Well… that was until 2020 came along.
So, in having to return to our homeland in 2020 and quickly find somewhere to live, do we now have regrets? No. Absolutely none.
Do we still have our inherent wandermust? Oh, absolutely, yes. In fact, taking travel away from us has only heightened our longing to explore and to have adventures abroad.
One of my favourite travel quotes has always been ‘we travel not to escape life, but for life not to escape us…’ because that’s exactly how I feel about it.
The big news is that more people now feel the same way!
I saw that Elle Magazine has been looking into travel trends in the New Future:
“Expect to see a heightened thirst for travel in 2021, with people wanting to do, see, and experience more. We’re starting to get itchy feet and think of all of the possibilities that might be afforded to us if we can embrace travel once again if the pandemic’s threat reduces.”
Their report also tells us that almost all of us have been spending much of our free time recently looking for travel inspiration with over a third of us looking at potential destinations as often as once a week! So, you might have noticed, while gazing wistfully at photos of palm tree and pools and beaches online and in magazines, that travel industry agents and the travel-watching media – while taking into account current travel safety advice – are all hot on the topic of advising us on the best places to travel in 2021. It’s encouraging and it’s exciting but what exactly does all this mean?
What is the NEW FUTURE going to look like?
And, how does it fit in with our dreams of tropical beaches and sun-drenched places and our plans to spend our future winters in warmer climes? I personally believe that it means a seismic shift is about to happen in travel.
Why? Because travel planning is trending right now and across ALL age groups!
The travel industry is buzzing with words for in the New Future.
MINDFUL and SUSTAINABLE and SLOW travel will create our NEW NORMAL
And that’s why, here at The Backpacking Housewife Dotcom, I’m looking into the crystal ball of travel trends and hoping to inspire you to adopt this new movement while you initiate your own New Future travel itinerary of travel and adventures.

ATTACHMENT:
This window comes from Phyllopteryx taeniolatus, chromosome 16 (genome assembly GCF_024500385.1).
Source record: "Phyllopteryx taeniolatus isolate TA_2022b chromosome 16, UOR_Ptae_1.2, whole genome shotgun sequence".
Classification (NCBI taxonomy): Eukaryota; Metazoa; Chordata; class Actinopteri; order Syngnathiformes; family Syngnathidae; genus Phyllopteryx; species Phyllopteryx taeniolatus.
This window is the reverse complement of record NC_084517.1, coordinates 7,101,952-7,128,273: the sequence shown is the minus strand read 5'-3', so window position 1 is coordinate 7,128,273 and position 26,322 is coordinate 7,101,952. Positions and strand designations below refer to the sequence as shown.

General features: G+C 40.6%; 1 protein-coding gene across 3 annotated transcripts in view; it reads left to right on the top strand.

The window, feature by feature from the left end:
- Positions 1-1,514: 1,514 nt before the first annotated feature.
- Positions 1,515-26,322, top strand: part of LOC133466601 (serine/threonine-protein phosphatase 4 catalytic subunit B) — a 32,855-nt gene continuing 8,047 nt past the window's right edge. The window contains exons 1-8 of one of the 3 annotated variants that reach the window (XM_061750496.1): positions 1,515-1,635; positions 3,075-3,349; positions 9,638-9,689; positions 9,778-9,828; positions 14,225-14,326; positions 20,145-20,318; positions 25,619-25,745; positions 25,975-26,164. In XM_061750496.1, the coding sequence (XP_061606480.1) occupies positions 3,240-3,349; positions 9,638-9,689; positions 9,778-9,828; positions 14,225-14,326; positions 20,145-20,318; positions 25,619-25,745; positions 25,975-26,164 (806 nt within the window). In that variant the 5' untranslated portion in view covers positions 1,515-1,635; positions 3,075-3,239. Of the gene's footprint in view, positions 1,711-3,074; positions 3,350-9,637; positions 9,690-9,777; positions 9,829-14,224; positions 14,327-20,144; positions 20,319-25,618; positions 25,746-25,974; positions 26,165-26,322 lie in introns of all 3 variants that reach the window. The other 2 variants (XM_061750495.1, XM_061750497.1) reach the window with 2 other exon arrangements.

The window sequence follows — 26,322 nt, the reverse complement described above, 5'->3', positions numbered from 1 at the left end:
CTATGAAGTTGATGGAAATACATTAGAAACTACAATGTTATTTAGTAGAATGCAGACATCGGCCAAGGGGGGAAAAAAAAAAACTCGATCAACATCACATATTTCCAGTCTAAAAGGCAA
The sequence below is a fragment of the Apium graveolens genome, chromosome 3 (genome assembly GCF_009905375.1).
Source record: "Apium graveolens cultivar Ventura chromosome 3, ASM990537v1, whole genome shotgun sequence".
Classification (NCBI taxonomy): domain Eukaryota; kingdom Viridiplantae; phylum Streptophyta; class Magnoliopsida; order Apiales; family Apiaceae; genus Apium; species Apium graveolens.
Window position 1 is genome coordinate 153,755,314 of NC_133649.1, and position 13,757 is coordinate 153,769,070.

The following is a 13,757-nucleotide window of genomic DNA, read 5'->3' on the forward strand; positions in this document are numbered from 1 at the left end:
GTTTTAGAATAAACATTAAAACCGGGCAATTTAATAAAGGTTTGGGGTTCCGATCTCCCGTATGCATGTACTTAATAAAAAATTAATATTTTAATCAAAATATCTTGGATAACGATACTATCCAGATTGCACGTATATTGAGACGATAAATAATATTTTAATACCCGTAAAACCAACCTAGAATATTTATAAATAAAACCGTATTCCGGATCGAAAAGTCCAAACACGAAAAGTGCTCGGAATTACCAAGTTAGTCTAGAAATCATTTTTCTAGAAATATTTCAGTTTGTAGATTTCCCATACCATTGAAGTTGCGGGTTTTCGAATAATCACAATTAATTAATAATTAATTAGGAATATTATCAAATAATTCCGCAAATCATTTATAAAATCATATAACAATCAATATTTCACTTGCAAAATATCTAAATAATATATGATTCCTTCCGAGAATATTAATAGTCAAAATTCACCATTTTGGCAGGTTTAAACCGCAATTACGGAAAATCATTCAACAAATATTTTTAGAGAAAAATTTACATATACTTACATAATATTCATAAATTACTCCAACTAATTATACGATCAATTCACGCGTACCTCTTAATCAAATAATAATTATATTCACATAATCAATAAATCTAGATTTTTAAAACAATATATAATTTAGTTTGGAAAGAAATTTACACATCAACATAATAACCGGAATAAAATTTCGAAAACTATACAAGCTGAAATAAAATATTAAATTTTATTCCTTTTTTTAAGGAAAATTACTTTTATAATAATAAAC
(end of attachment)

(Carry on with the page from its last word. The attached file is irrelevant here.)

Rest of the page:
Forbes Magazine predicts many wanting to make up for ‘lost time’ and travel as soon as it is safe to do so.
But who these days has the time to take mindful, sustainable, slow travel trips?
The Under 45’s often have school age children and family commitments that don’t blend so well with taking extended trips abroad. But the booking platform Get Your Guide says the under 45’s intend to take more holidays in future. They’re planning to use their travel vouchers to rebook trips in 2021 and to make up for any missed celebrations they were forced to cancel during the Corona Virus pandemic. Short haul and/or domestic holidays with green credentials will be popular with this age group.
Over 45’s: are eager to resume traveling too with annual work leave being ‘rolled over’. The travel companies are reporting how more people in this age group than ever before are booking holidays for longer than the usual two weeks. The over 45’s are now considering the merits of being ‘location independent’ and working as ‘digital nomads’ with a huge rise in those planning a ‘workcation’ which involves relocating for weeks or even months at a time in order to work remotely while living abroad.
Over 50’s: According to a survey by Prudential via Wise Living Magazine – the majority of over 50’s now have bucket lists. Adventure holidays, luxury holidays, cycling and walking, solo travel, and escorted tours, are all very popular with this age group. So, unsurprisingly, travel agents are reporting a steep rise in those planning ‘bucket list’ trips.
Travel ranks top for the over 50’s who have a bucket list.
“53 percent over over 50’s cite travel as their number one aspiration, and seeing the Northern Lights is the most popular, followed by bucket list holiday ideas such as driving Route 66 in the US. One adventurous soon‑to‑be‑retiree has set his sights on Base Camp at Mount Everest”.